The QFCRA and The Qatar Financial Markets Authority (QFMA) remain independent regulators under the management and direction of their respective Boards of Directors.

Regulated firms in the QFC continue to be subject to authorisation and supervision by the QFCRA in accordance with the QFC Law, the Financial Services Regulations and QFCRA Rules.

At the end of 2013, the Qatar Central Bank, QFC Regulatory Authority and Qatar Financial Markets Authority jointly launched a strategic plan, which establishes a framework for regulating the financial sector across the State, setting out a roadmap of strategic priorities for the next three years (2014-2016).

The strategic plan is a comprehensive document containing six mutually reinforcing goals, each supported by specific strategies and work plans within the QCB, QFCRA and QFMA. The goals are:

·         enhancing regulation by developing a consistent risk-based micro-prudential framework,

·         expanding macro-prudential oversight,

·         strengthening financial market infrastructure,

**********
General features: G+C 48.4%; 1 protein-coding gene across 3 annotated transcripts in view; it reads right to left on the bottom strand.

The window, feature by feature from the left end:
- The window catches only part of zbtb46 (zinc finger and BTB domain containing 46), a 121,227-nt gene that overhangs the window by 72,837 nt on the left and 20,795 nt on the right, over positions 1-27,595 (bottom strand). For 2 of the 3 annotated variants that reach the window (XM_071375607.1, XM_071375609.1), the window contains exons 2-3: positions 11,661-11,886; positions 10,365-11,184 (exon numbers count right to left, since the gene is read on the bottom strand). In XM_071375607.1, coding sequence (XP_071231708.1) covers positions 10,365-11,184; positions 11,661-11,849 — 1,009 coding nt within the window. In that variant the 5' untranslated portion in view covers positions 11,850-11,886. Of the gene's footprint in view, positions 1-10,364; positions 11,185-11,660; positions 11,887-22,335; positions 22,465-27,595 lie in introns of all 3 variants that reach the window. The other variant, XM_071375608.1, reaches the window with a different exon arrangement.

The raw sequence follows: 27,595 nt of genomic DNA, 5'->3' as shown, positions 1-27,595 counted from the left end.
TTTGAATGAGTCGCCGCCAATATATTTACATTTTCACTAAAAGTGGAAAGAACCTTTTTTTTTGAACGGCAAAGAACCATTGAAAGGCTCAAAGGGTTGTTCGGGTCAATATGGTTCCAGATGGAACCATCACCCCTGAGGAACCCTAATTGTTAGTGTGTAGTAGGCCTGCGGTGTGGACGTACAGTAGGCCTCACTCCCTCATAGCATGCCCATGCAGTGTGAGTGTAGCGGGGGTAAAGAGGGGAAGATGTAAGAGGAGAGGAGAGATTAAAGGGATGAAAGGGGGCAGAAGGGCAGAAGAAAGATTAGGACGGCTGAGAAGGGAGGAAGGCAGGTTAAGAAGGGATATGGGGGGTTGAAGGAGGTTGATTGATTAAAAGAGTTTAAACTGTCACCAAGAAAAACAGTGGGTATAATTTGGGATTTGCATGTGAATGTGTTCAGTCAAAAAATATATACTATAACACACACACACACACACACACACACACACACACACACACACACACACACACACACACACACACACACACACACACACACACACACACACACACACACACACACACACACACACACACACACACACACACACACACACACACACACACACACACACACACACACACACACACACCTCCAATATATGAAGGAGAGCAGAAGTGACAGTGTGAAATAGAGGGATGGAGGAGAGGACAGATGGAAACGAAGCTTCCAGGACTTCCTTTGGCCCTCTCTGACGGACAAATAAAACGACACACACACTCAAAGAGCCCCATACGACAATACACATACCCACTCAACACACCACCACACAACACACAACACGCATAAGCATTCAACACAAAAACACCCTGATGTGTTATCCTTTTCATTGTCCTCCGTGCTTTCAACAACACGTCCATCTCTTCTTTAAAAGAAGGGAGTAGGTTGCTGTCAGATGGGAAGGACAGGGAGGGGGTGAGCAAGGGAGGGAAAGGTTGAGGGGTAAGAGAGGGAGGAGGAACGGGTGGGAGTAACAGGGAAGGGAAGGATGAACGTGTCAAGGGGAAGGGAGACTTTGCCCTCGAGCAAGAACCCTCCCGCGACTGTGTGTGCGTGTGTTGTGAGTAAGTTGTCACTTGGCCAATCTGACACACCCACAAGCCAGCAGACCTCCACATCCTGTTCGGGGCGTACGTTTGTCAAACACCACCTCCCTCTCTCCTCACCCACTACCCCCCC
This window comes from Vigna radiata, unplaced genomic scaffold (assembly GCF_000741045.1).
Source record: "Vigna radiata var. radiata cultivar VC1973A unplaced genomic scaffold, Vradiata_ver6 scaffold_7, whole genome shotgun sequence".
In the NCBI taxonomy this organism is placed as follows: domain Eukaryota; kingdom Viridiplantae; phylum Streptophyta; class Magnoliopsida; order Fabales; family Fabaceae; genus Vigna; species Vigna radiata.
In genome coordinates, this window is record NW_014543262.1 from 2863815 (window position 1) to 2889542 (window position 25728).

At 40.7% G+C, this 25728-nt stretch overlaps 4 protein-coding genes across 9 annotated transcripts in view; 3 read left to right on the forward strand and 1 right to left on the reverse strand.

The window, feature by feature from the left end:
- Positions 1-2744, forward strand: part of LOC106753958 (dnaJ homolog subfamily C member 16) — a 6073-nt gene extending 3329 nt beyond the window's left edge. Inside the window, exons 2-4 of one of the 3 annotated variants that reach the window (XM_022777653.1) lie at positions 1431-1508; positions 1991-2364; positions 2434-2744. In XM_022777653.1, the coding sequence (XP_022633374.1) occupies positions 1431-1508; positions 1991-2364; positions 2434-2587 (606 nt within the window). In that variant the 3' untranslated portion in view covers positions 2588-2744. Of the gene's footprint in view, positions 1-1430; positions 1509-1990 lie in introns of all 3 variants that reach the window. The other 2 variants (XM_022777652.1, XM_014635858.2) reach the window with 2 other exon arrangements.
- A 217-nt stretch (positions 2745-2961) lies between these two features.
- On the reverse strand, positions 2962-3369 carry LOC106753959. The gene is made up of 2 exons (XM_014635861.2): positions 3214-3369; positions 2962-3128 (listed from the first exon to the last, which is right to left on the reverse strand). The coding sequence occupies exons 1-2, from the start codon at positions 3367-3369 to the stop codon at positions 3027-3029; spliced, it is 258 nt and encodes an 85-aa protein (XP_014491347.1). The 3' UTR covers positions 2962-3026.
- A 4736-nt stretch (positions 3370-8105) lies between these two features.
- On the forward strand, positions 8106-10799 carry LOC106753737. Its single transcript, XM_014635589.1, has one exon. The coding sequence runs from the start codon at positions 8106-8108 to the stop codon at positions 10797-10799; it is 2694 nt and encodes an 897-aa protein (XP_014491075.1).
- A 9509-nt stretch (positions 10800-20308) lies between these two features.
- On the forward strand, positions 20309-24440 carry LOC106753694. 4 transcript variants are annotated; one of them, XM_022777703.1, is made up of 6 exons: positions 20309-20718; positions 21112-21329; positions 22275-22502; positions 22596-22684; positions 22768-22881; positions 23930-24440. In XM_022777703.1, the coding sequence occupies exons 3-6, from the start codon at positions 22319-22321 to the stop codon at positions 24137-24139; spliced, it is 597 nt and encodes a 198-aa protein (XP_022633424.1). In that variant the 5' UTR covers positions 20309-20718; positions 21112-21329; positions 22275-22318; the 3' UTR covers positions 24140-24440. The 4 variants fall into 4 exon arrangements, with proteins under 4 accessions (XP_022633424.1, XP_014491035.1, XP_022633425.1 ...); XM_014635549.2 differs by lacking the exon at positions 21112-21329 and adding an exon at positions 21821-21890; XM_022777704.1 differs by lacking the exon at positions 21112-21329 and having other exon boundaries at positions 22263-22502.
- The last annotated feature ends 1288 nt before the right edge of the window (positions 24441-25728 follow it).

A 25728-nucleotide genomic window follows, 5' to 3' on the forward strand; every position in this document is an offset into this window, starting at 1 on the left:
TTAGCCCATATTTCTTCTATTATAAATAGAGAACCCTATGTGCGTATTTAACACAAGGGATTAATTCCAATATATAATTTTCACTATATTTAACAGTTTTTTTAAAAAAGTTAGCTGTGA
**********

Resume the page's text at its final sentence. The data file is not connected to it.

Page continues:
·         enhancing consumer and investor protection,

·         promoting regulatory cooperation, and

·         building human capital.

The strategic plan positions Qatar as a leader in the region in financial sector regulation, and supports Qatar’s ambition to be a global financial centre.

Non-regulated firms

Since inception, the QFC has constantly looked to evolve its regulations to keep in line with international best practice, whilst more recently looking to facilitate and encourage the increasing number of non-regulated firms considering Qatar as a place to do business.

The QFC has recently undertaken several legal and structural enhancements, together with process improvements, to encourage a broader range of non-regulated firms and structures to be licensed, facilitated by a more streamlined process.

Special Company (SC) and Single Family Office (SFO) Regulations were originally introduced by the QFC Authority to provide for a more attractive legal, regulatory and business environment. These Regulations extended the types of businesses that can benefit from the QFC’s world class environment and offer new opportunities for SFOs, Holding Companies, Special Purpose Companies and for other types of business.